Your beloved government brought in so many contract workers that guest workers outnumbered indigenous 2 to 1, not the feds. Free trade destroyed the garment factories, and the federalization you so oppose will have the guest workers you so loathe out of here in less than ten years Your government will just continue to bloat the labor supply if given control. It's basic economics Greg, a large supply of anything depresses the price. Are you concerned with the non-connected ordinary person or the government bureaucrat?
How could you not have sympathy for a bunch of poor people and make them the enemy instead of the government for the reasons above? Criticizing this lousy government isn't insulting indigenous people, it's pointing out the obvious.
I can't even begin to understand your motives unless you are just blinded by racism.
Tuesday, December 25, 2007
I've always been curious about my readers not from Saipan. I'm always shocked when I get them. Feel free to comment on what brings you here, or to the other Saipan blogs, if you aren't living in Saipan. It would be appreciated.
Saturday, December 22, 2007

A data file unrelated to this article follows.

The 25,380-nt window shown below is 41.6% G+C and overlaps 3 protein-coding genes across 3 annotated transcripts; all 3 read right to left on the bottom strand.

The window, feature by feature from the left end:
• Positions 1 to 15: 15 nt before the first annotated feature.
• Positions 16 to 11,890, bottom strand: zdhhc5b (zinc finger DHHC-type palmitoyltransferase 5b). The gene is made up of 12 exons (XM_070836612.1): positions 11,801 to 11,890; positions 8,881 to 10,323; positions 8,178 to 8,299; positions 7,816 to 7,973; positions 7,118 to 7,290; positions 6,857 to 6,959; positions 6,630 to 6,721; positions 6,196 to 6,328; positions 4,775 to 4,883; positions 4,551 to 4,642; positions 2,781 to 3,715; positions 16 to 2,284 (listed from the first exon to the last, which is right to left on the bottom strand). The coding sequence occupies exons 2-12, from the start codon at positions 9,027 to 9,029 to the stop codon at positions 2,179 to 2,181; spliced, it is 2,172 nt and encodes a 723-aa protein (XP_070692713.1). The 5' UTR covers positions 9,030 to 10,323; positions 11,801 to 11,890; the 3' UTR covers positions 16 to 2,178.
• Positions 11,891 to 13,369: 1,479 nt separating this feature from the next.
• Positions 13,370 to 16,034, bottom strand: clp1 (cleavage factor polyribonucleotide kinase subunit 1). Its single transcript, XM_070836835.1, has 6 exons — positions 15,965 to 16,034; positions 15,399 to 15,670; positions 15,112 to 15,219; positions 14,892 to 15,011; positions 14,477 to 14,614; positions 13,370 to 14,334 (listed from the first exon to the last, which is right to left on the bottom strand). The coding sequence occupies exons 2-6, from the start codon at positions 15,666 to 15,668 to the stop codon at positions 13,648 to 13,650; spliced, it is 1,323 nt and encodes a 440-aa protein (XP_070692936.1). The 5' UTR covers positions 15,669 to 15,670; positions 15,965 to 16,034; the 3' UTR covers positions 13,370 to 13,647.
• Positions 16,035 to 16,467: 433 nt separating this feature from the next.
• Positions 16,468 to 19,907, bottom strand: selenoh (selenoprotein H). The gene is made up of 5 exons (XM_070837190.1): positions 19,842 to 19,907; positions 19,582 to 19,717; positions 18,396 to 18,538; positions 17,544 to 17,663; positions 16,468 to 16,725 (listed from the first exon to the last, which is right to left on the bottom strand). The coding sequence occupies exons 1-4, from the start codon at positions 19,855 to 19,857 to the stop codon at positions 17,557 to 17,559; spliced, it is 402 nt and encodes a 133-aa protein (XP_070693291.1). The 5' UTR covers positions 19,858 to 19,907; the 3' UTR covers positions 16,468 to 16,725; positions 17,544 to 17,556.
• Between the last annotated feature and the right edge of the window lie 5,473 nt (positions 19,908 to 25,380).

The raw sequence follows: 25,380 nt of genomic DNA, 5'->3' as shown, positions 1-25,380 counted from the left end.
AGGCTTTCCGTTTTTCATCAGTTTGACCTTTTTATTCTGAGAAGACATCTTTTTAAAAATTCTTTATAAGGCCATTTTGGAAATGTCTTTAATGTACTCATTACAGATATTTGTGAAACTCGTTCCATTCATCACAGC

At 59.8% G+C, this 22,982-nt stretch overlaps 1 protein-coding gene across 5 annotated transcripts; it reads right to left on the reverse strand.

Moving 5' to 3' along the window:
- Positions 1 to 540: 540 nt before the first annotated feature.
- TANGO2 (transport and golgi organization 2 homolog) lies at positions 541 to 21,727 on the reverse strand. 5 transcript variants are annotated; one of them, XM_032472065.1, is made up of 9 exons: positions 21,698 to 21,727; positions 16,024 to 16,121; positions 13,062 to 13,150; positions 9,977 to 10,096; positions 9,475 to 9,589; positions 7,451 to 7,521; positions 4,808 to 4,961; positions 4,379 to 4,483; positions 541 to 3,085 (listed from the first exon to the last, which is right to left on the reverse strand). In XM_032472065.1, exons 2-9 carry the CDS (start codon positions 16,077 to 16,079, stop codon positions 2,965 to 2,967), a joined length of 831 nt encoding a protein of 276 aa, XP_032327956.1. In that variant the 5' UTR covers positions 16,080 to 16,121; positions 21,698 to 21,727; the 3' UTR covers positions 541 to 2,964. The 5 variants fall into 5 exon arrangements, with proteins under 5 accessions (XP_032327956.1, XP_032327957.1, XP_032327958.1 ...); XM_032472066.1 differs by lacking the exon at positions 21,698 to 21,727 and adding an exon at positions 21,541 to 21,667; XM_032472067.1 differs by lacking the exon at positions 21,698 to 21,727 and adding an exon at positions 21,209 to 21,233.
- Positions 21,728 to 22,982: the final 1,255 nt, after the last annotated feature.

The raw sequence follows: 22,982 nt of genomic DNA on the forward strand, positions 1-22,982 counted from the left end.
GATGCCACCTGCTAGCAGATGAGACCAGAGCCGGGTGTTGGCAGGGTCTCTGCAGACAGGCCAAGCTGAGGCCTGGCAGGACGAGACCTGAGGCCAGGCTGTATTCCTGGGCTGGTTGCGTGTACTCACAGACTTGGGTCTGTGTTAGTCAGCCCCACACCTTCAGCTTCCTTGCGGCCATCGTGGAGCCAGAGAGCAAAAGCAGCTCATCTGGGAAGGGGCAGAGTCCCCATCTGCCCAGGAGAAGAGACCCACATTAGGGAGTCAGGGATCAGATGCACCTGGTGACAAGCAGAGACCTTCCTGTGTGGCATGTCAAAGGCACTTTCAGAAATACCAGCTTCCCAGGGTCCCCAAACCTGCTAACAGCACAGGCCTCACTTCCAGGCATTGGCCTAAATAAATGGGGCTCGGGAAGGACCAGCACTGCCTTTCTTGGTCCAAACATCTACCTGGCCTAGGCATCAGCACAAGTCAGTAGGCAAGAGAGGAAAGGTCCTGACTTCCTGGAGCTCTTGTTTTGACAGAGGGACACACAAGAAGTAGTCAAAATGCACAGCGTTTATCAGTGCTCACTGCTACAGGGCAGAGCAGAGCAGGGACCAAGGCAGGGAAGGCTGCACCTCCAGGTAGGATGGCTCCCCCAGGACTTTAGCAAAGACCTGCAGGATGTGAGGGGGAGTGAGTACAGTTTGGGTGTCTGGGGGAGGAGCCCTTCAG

1. The Grotto
2. Bonzai Cliff
3. Rota Hole
4. Wing Beach
5. Bird Island
6. Chinsen Mauru
7. Wing Arch
8. Spotlight Cave
9. Tinian Grotto
10. Lau Lau Bay
11. Emily the wreck formerly known as B-29
12. Ice Cream
13. Shoen Maru Rota
14. Fleming Wall Tinian
15. Twin Coral Tinian
16. Senhanom Wall Rota
19. Eagle Ray City
20. Tinian Dump Cove
Friday, December 21, 2007
Bree and Doug Reynolds are leaving. I'll put this real plain: This is a crushing blow to CNMI education, and this is a school that can scarcely afford such a loss. If you want to see the net result of our underfunded schools, go check out Hopwood. Nowhere else is it more obvious and more harmful.
I went to 360 for lunch. I'm becoming a big fan, and the daytime view is outstanding. The food is both good and reasonable in price.